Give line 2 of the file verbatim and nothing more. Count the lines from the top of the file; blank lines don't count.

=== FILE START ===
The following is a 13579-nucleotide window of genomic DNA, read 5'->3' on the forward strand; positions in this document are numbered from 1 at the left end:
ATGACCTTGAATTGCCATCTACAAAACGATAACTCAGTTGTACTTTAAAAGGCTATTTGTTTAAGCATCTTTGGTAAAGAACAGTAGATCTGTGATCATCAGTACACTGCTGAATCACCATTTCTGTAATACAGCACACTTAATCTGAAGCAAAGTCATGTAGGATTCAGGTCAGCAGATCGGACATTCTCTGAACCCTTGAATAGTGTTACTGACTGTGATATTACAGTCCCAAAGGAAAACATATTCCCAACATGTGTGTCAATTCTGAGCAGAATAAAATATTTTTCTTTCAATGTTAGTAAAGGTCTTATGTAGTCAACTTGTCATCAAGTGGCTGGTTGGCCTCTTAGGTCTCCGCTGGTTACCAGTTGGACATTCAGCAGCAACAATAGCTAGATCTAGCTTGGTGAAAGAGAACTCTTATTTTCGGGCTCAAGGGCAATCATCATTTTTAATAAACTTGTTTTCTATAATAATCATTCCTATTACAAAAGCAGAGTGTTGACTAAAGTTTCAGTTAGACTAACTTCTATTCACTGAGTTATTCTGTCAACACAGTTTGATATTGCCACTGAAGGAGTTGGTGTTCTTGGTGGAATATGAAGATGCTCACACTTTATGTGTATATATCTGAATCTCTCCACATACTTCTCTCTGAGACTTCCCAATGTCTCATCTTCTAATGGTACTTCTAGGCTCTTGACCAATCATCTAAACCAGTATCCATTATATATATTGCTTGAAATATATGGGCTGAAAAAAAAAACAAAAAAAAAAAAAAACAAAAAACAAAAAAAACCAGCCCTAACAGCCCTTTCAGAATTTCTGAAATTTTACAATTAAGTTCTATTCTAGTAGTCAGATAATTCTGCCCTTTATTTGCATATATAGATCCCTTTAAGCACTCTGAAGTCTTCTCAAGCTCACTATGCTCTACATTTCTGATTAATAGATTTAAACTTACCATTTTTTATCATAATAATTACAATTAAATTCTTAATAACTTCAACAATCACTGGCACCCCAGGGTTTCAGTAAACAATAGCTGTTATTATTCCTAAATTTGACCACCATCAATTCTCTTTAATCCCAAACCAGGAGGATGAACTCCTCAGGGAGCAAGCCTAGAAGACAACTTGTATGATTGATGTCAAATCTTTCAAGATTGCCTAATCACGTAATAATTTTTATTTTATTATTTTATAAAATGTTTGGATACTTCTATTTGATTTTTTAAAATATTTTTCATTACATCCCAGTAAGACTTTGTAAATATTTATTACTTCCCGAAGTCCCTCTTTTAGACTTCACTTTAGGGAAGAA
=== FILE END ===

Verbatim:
ATGACCTTGAATTGCCATCTACAAAACGATAACTCAGTTGTACTTTAAAAGGCTATTTGTTTAAGCATCTTTGGTAAAGAACAGTAGATCTGTGATCATCAGTACACTGCTGAATCACCATTTCTGTAATACAGCACACTTAATCTGAAGCAAAGTCATGTAGGATTCAGGTCAGCAGATCGGACATTCTCTGAACCCTTGAATAGTGTTACTGACTGTGATATTACAGTCCCAAAGGAAAACATATTCCCAACATGTGTGTCAATTCTGAGCAGAATAAAATATTTTTCTTTCAATGTTAGTAAAGGTCTTATGTAGTCAACTTGTCATCAAGTGGCTGGTTGGCCTCTTAGGTCTCCGCTGGTTACCAGTTGGACATTCAGCAGCAACAATAGCTAGATCTAGCTTGGTGAAAGAGAACTCTTATTTTCGGGCTCAAGGGCAATCATCATTTTTAATAAACTTGTTTTCTATAATAATCATTCCTATTACAAAAGCAGAGTGTTGACTAAAGTTTCAGTTAGACTAACTTCTATTCACTGAGTTATTCTGTCAACACAGTTTGATATTGCCACTGAAGGAGTTGGTGTTCTTGGTGGAATATGAAGATGCTCACACTTTATGTGTATATATCTGAATCTCTCCACATACTTCTCTCTGAGACTTCCCAATGTCTCATCTTCTAATGGTACTTCTAGGCTCTTGACCAATCATCTAAACCAGTATCCATTATATATATTGCTTGAAATATATGGGCTGAAAAAAAAAACAAAAAAAAAAAAAAACAAAAAACAAAAAAAACCAGCCCTAACAGCCCTTTCAGAATTTCTGAAATTTTACAATTAAGTTCTATTCTAGTAGTCAGATAATTCTGCCCTTTATTTGCATATATAGATCCCTTTAAGCACTCTGAAGTCTTCTCAAGCTCACTATGCTCTACATTTCTGATTAATAGATTTAAACTTACCATTTTTTATCATAATAATTACAATTAAATTCTTAATAACTTCAACAATCACTGGCACCCCAGGGTTTCAGTAAACAATAGCTGTTATTATTCCTAAATTTGACCACCATCAATTCTCTTTAATCCCAAACCAGGAGGATGAACTCCTCAGGGAGCAAGCCTAGAAGACAACTTGTATGATTGATGTCAAATCTTTCAAGATTGCCTAATCACGTAATAATTTTTATTTTATTATTTTATAAAATGTTTGGATACTTCTATTTGATTTTTTAAAATATTTTTCATTACATCCCAGTAAGACTTTGTAAATATTTATTACTTCCCGAAGTCCCTCTTTTAGACTTCACTTTAGGGAAGAA